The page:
Speculation over replacement of the indecisive Telekom CEO began circulating in the press, fueled by internal memos from meetings of the executive and supervisory boards that could only demonstrate one thing: that Ricke was indecisive and wavering. His tenure as CEO quickly came to an end after that. Supervisory Board Chairman Zumwinkel forced the hapless chief executive to resign and replaced him with Obermann.
'As Full of Holes as Swiss Cheese'
That was in November 2006, the date when Telekom now assumes the spying came to an end. The author of the fax from Berlin, on the other hand, claims "we can prove that we were still involved in the 'Clipper' project after November 2006." The fax says one only need to ask people like Zumwinkel or Ricke.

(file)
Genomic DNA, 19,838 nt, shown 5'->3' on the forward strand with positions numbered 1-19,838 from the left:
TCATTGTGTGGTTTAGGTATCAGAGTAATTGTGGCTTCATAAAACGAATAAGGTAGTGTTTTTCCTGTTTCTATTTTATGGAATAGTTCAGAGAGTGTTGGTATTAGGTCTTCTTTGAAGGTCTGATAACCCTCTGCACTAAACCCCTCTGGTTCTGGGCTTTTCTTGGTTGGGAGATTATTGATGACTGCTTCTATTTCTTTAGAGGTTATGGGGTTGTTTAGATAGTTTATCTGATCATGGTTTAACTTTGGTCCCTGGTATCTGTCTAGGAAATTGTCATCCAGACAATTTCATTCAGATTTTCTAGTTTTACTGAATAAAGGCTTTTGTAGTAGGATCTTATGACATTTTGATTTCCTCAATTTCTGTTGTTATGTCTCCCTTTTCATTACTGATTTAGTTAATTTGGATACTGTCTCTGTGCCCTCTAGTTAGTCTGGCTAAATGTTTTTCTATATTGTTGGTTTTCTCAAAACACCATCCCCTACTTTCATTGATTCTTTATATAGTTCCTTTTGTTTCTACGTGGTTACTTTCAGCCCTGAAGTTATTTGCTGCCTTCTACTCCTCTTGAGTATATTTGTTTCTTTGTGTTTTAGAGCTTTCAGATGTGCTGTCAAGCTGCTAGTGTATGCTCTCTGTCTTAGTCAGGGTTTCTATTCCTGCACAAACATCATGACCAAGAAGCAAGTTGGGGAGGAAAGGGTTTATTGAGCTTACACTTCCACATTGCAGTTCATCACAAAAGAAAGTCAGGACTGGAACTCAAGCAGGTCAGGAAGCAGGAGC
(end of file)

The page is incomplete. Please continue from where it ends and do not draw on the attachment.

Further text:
At the end of last week, both executives sharply denied having had any knowledge of specific eavesdropping activities. But former CEO Ricke also did not deny that Telekom, during his tenure, repeatedly tried to find leaks within the company. "Telekom," said Ricke, "was as full of holes as Swiss cheese." According to Ricke, internal documents were repeatedly leaked to the public, especially during the second half of his term, "some of which contained information that could affect the stock price"—about planned acquisitions abroad, for example, or planned job cuts.
Speaking to SPIEGEL last Friday, Ricke said: "We discussed this often in the executive board, and we decided to take active steps to combat it." In consultation with Supervisory Board Chairman Zumwinkel, the corporate security department, which was then headed by Labor Director Heinz Klinkhammer, was "many times assigned to complete the necessary investigations."
Several steps were taken to expose the informants, including applying individual, secret codes to all executive board documents. Occasionally, documents containing false information were distributed before executive board meetings, the goal being to determine "which pieces of information are reaching which press organizations."